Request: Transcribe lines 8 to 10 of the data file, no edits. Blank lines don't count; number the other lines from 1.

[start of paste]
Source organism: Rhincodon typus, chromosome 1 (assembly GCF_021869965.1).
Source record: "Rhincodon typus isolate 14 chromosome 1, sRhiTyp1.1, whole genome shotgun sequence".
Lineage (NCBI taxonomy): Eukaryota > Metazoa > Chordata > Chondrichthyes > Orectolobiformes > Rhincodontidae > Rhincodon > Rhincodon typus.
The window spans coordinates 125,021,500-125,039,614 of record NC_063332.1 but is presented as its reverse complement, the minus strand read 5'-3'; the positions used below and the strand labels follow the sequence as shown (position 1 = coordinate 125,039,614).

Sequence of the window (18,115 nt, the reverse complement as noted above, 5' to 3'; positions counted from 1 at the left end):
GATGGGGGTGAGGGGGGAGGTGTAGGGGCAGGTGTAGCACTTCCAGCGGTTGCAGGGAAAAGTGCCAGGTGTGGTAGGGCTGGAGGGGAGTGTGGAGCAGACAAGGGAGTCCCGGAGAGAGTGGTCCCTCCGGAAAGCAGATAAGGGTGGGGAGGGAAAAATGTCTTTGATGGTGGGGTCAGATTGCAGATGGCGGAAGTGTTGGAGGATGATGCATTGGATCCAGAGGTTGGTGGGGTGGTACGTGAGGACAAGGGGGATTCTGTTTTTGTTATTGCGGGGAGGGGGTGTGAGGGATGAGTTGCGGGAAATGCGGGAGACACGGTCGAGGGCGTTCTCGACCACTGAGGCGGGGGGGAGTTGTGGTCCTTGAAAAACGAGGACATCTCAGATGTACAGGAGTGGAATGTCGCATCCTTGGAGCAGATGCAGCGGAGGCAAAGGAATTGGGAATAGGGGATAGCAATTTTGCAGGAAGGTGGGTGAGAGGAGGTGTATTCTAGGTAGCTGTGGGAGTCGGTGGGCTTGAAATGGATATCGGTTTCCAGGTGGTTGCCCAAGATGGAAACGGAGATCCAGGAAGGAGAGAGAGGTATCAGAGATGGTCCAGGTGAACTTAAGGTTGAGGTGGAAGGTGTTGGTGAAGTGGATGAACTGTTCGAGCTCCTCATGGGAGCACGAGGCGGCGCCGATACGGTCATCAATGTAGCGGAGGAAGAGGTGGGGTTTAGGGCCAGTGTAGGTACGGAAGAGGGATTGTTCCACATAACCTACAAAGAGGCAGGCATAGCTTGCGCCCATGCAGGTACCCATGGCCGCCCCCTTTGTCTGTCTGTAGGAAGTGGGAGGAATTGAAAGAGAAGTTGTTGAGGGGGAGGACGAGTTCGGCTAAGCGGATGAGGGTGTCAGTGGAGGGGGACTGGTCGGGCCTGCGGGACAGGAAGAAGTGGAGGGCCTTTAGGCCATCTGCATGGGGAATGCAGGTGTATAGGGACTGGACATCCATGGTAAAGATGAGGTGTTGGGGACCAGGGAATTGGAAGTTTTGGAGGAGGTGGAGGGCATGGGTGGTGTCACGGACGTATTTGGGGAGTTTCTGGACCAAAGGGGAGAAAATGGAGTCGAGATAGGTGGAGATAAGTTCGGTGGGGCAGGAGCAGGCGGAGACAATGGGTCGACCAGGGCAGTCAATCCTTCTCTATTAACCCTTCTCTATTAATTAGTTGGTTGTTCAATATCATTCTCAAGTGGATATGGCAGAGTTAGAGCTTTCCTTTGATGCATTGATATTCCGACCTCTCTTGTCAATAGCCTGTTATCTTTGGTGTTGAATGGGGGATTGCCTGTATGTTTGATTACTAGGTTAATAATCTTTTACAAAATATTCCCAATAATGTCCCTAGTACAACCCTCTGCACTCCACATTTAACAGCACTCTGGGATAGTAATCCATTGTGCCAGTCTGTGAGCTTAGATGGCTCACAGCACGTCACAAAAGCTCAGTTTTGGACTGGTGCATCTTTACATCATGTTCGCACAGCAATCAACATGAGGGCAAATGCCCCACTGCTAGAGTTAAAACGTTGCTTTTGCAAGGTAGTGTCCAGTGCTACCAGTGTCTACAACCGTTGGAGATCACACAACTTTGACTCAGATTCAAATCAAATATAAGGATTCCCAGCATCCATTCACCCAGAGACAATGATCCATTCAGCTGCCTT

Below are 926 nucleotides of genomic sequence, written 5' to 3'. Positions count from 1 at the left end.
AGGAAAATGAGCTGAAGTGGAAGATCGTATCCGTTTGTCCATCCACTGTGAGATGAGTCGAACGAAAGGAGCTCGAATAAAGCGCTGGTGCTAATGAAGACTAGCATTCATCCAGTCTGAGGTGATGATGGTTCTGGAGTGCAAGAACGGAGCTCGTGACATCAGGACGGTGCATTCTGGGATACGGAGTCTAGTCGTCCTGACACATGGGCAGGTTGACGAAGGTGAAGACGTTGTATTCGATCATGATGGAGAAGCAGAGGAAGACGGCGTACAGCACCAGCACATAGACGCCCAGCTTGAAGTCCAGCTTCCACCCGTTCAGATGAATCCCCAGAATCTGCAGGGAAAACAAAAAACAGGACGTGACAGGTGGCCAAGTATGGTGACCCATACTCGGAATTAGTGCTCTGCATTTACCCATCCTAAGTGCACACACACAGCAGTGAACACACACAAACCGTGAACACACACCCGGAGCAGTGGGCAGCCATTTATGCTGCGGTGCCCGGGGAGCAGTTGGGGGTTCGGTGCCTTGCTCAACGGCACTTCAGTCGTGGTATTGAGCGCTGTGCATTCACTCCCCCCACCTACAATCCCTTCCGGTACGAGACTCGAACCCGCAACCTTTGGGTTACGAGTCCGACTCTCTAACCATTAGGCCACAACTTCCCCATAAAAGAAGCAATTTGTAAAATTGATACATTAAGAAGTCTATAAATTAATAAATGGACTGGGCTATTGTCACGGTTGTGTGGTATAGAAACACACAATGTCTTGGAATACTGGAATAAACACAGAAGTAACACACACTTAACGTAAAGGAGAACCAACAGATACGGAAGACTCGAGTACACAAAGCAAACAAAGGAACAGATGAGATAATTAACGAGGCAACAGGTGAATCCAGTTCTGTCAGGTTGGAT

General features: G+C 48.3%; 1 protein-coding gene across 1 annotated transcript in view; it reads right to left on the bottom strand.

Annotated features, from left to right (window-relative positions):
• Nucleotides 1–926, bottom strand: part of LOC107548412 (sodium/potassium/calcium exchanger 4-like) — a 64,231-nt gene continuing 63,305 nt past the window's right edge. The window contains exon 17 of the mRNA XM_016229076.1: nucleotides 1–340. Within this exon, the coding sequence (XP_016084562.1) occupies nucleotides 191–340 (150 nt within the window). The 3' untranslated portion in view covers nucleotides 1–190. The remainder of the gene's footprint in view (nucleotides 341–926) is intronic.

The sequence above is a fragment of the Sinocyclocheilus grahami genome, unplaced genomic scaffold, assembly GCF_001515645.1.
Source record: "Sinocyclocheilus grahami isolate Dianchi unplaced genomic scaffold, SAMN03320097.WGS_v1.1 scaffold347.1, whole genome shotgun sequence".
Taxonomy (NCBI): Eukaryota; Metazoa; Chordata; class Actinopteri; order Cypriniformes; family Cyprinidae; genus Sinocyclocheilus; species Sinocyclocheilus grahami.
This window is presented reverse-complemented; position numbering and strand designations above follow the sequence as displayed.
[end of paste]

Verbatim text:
AGGAAAATGAGCTGAAGTGGAAGATCGTATCCGTTTGTCCATCCACTGTGAGATGAGTCGAACGAAAGGAGCTCGAATAAAGCGCTGGTGCTAATGAAGACTAGCATTCATCCAGTCTGAGGTGATGATGGTTCTGGAGTGCAAGAACGGAGCTCGTGACATCAGGACGGTGCATTCTGGGATACGGAGTCTAGTCGTCCTGACACATGGGCAGGTTGACGAAGGTGAAGACGTTGTATTCGATCATGATGGAGAAGCAGAGGAAGACGGCGTACAGCACCAGCACATAGACGCCCAGCTTGAAGTCCAGCTTCCACCCGTTCAGATGAATCCCCAGAATCTGCAGGGAAAACAAAAAACAGGACGTGACAGGTGGCCAAGTATGGTGACCCATACTCGGAATTAGTGCTCTGCATTTACCCATCCTAAGTGCACACACACAGCAGTGAACACACACAAACCGTGAACACACACCCGGAGCAGTGGGCAGCCATTTATGCTGCGGTGCCCGGGGAGCAGTTGGGGGTTCGGTGCCTTGCTCAACGGCACTTCAGTCGTGGTATTGAGCGCTGTGCATTCACTCCCCCCACCTACAATCCCTTCCGGTACGAGACTCGAACCCGCAACCTTTGGGTTACGAGTCCGACTCTCTAACCATTAGGCCACAACTTCCCCATAAAAGAAGCAATTTGTAAAATTGATACATTAAGAAGTCTATAAATTAATAAATGGACTGGGCTATTGTCACGGTTGTGTGGTATAGAAACACACAATGTCTTGGAATACTGGAATAAACACAGAAGTAACACACACTTAACGTAAAGGAGAACCAACAGATACGGAAGACTCGAGTACACAAAGCAAACAAAGGAACAGATGAGATAATTAACGAGGCAACAGGTGAATCCAGTTCTGTCAGGTTGGAT

General features: G+C 48.3%; 1 protein-coding gene across 1 annotated transcript in view; it reads right to left on the bottom strand.

Annotated features, from left to right (window-relative positions):